Morphological Root

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A Morphological Root is a Morpheme that can produce a Derived Words by means of Derivational Process.








  • (Wikipedia, 2009) ⇒
    • The root is the primary lexical unit of a word, which carries the most significant aspects of semantic content and cannot be reduced into smaller constituents. Content words in nearly all languages contain, and may consist only of, root morphemes. However, sometimes the term "root" is also used to describe the word minus its inflectional endings, but with its lexical endings in place. For example, chatters has the inflectional root or lemma chatter, but the lexical root chat. Inflectional roots are often called stems, and a root in the stricter sense may be thought of as a monomorphemic stem.
    • The traditional definition allows roots to be either free morphemes or bound morphemes. Root morphemes are essential for affixation and compounds. However, in polysynthetic languages with very high levels of inflectional morphology, the term "root" is generally synonymous with "free morpheme". Many such languages have a very restricted number of morphemes that can stand alone as a word: Yup'ik, for instance, has no more than two thousand.
    • The root of a word is a unit of meaning (morpheme) and, as such, it is an abstraction, though it can usually be represented in writing as a word would be. For example, it can be said that the root of the English verb form running is run, or the root of the Spanish superlative adjective amplísimo is ampl-, since those words are clearly derived from the root forms by simple suffixes that do not alter the roots in any way. In particular, English has very little inflection, and hence a tendency to have words that are identical to their roots. But more complicated inflection, as well as other processes, can obscure the root; for example, the root of mice is mouse (still a valid word), and the root of interrupt is, arguably, rupt, which is not a word in English and only appears in derivational forms (such as disrupt, corrupt, rupture, etc.). The root rupt is written as if it were a word, but it's not.
    • This distinction between the word as a unit of speech and the root as a unit of meaning is even more important in the case of languages where roots have many different forms when used in actual words, as is the case in Semitic languages. In these, roots are formed by consonants alone, and different words (belonging to different parts of speech) are derived from the same root by inserting vowels. For example, in Hebrew, the root gdl represents the idea of largeness, and from it we have gadol and gdola (masculine and feminine forms of the adjective "big"), gadal "he grew", higdil "he magnified" and magdelet "magnifier", along with many other words such as godel "size" and migdal "tower".


  • (Hausser, 2001) ⇒ Roland Hausser. (2001). “Foundations of Computational Linguistics: Human-Computer Communication in Natural Language, 2nd edition. Springer.
    • QUOTE: morpheme =_def {associated analyzed allomorphs}.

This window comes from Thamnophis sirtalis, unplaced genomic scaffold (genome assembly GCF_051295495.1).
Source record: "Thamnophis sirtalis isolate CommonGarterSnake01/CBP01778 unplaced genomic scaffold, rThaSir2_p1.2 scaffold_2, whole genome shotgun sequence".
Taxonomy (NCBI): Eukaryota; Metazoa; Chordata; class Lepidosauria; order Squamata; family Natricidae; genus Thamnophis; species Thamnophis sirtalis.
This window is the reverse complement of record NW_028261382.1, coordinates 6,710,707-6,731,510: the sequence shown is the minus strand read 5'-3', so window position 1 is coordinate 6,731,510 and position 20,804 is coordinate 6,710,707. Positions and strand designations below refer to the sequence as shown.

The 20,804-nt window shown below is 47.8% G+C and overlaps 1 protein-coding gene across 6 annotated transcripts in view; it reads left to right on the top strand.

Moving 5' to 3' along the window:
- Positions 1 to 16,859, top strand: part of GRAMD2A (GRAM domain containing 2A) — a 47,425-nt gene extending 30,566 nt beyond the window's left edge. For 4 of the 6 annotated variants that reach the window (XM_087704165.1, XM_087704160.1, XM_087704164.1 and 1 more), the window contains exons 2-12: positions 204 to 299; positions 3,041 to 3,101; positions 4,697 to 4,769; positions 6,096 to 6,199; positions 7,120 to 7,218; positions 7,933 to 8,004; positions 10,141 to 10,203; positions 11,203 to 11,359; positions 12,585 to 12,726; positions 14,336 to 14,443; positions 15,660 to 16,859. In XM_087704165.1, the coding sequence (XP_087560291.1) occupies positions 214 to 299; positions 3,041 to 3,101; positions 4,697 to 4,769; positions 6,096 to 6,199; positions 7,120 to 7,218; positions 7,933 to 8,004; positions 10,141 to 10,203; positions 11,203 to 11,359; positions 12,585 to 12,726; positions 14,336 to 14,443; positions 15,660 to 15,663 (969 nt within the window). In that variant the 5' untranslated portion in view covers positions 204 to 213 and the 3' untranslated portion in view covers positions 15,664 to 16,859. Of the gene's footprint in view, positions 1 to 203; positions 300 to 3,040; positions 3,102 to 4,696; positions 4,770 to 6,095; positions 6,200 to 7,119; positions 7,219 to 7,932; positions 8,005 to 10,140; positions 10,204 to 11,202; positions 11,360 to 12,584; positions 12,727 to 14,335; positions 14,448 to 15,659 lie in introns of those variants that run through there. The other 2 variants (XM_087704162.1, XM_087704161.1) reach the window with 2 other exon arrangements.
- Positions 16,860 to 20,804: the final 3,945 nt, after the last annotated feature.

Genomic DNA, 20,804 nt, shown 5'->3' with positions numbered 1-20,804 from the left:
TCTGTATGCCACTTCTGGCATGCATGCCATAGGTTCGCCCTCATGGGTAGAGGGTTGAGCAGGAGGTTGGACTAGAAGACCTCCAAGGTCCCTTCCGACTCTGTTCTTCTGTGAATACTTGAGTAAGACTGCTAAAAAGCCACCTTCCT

The number and variation of allomorphs of a given morpheme determine the degree of regularity of the morpheme and - in the case of a free morpheme - the associated word. An example of a regular word is the verb to learn, the morpheme of which is defined as a set contains only one allomorph.

      A comparatively irregular word, on the other hand, is the verb to swim, the morpheme of which has four allomorphs, namely swim, swimm, swam, and swum, the change of the stem vovel may be found also in other verbs, e.g. sing, sang, sung, and is called ablaut. … Thus we say that swam is an allomorph of the morpheme swim.

      While the regular degree in, for example, fast, fast/er, fast/est uses only one allomorph for the stem, the irregular degree in, for examples, good, bett/er, b/est uses several (for practical purposes, one may analyze good, better, best as basic allomorphs without concatenation). Even in a suppletive form like bett, the associated morpheme is readily available as the third element of the ordered triple analysis.

      In structuralism, morphemes of the open and closed classes are called free morephemes, in contradiction to bound morphemes. A morpheme is free if it can occur as an independent word form. e.g., book. Bound morphemes, on the other hand, are affixes such as the prefixes un-, pre-, dis-, etc. and the suffixes -s, -ed, -ing, etc., which can occur only in combination with free morphemes.


  • (Carter, 1998) ⇒ Ronald Carter. (1998). “Vocabulary: Applied Linguistic Perspectives; 2nd edition." Routledge.
    • QUOTE: Two observations can me made immediately. First, morphemes convey semantico-syntactic information. Secondly, there are two classes of morphemes: morphemes which occur independently as words and are co-terminous with specific word-forms, and morphemes which occur only as part of a word and which could not stand on their own. The first class, which are called free morphemes, would include cat, distinguish, laugh. The second class, which are called bound morphemes, would include un, s, ed, able, anti, and ism. We should note, however, that some morphemes can have the same form but still be different morphemes, for example, the 's' in cats, cats and laughs or the 'er' in smaller, winner, eraser. These variants are usually termed allomorphs. We should also recognize that like the term lexeme, morpheme is an abstraction. To be strict, morphemes do not actually occur in words. Morphemes are realized by forms which are called morphs.
    • … bound affixes [math]\displaystyle{ s }[/math], ible, and in ; but, by comparison, it is arguable whether the grammatical words the operates with an entirely 'freer' lexicality than each of the bound affixes.